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Polanski’s lawyers seek inquiry into misconduct

Roman Polanski’s attorneys filed an appeal Thursday asking that a special counsel be appointed to investigate alleged judicial and prosecutorial misconduct in the director’s 32-year-old sex case. They cited new evidence provided by the original prosecutor in the case who testified in a recent series of secret sessions that he tried to disqualify the original judge in 1977 on grounds of miscond
/ Source: The Associated Press

Roman Polanski’s attorneys filed an appeal Thursday asking that a special counsel be appointed to investigate alleged judicial and prosecutorial misconduct in the director’s 32-year-old sex case.

They cited new evidence provided by the original prosecutor in the case who testified in a recent series of secret sessions that he tried to disqualify the original judge in 1977 on grounds of misconduct but was ordered by his superiors not to do so.

The lawyers also accused the current prosecutor of giving false information to Swiss authorities to support Polanski’s extradition to the United States when they knew his potential sentence did not fall within Swiss requirements to order his return.

The appeal said prosecutors were well aware that the now deceased judge intended for Polanski to serve no more than 90 days in prison when the director pleaded guilty to unlawful sex with a 13-year-old girl.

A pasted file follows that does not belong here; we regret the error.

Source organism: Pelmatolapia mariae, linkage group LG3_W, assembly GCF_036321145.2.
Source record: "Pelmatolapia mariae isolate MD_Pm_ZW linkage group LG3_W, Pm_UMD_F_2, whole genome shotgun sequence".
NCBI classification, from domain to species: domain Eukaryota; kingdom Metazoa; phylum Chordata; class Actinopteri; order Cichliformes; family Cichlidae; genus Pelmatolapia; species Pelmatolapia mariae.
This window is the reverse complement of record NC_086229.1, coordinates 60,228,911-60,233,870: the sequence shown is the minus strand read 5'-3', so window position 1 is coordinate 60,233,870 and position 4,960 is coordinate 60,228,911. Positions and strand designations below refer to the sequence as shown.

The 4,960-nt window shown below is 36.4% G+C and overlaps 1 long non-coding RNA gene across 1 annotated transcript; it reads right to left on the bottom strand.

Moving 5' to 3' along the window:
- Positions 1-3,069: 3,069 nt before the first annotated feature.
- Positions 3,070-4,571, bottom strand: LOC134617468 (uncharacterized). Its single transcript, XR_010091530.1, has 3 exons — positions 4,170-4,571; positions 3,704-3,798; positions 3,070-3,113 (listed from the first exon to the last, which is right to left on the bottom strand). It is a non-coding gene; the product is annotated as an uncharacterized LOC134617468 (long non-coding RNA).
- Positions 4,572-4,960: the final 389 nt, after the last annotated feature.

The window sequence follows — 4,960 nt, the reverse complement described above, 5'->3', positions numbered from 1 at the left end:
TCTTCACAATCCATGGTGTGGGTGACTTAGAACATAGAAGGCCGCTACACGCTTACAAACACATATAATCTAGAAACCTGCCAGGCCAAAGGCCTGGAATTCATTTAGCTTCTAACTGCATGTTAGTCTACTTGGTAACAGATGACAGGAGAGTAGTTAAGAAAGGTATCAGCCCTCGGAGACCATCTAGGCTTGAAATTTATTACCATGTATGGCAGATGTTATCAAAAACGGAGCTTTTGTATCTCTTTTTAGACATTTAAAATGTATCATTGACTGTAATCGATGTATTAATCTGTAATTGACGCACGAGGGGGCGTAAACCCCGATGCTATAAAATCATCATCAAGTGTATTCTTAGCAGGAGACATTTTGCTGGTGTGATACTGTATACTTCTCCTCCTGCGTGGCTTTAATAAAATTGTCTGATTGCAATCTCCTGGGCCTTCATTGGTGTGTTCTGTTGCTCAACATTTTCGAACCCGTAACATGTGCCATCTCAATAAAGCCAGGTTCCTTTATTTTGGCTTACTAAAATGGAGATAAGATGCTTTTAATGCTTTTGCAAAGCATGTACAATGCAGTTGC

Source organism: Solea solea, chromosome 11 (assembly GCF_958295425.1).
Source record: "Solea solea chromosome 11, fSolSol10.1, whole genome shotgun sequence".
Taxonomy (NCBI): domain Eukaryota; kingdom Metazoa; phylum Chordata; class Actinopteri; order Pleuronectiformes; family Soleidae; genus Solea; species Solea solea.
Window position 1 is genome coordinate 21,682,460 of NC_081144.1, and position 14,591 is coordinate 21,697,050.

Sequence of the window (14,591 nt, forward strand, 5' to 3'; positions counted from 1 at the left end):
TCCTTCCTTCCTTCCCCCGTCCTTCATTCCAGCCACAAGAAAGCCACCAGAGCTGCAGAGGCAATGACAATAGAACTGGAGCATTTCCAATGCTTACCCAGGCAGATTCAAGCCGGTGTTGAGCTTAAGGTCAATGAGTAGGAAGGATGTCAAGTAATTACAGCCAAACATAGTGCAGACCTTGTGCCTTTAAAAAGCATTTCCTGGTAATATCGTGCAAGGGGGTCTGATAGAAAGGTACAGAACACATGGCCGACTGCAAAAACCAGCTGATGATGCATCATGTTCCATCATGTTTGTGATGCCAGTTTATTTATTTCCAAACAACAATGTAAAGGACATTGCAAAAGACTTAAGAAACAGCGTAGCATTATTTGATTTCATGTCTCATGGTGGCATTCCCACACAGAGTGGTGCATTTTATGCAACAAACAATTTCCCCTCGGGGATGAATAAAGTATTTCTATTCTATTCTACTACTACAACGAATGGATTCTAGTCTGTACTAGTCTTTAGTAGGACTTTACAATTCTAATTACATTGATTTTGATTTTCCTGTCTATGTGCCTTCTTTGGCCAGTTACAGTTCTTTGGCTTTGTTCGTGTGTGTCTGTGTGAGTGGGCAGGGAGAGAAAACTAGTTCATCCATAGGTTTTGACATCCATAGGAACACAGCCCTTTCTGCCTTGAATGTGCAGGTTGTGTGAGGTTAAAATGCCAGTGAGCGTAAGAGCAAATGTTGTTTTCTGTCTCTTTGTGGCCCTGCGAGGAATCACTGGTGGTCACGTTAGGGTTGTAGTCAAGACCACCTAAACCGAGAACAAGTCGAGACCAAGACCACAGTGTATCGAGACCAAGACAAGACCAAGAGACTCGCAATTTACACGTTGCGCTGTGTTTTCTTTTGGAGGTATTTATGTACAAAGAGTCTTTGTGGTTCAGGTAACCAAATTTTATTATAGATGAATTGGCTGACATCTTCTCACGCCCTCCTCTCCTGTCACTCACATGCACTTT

Swiss authorities have said they will extradite Polanski only if they know he will be sentenced to at least six months behind bars.

The appeal was filed in the California Second District Court of Appeal. That court has already ruled on the case once. The lawyers accused the current judge in the case, Superior Court Judge Peter Espinoza, of failing to abide by recommendations in an appellate ruling last year.

The judge also cited the length of time Polanski had been a fugitive and the deterrent factor for others who might consider fleeing to escape justice.

Polanski was initially indicted on six felony counts, including rape by use of drugs, child molesting and sodomy. He later pleaded guilty to one count of unlawful sexual intercourse.

In court documents, Polanski’s attorneys said the late Superior Court Judge Laurence J. Rittenband sentenced the director in 1978 to a diagnostic study at a California prison where he served 42 days.

Although Rittenband told attorneys that would be Polanski’s full sentence, he later indicated he was going to renege on the bargain and give him a harsher sentence at a scheduled hearing.

Polanski fled to France and has been a fugitive ever since. He remains under house arrest in Switzerland, where he is fighting extradition.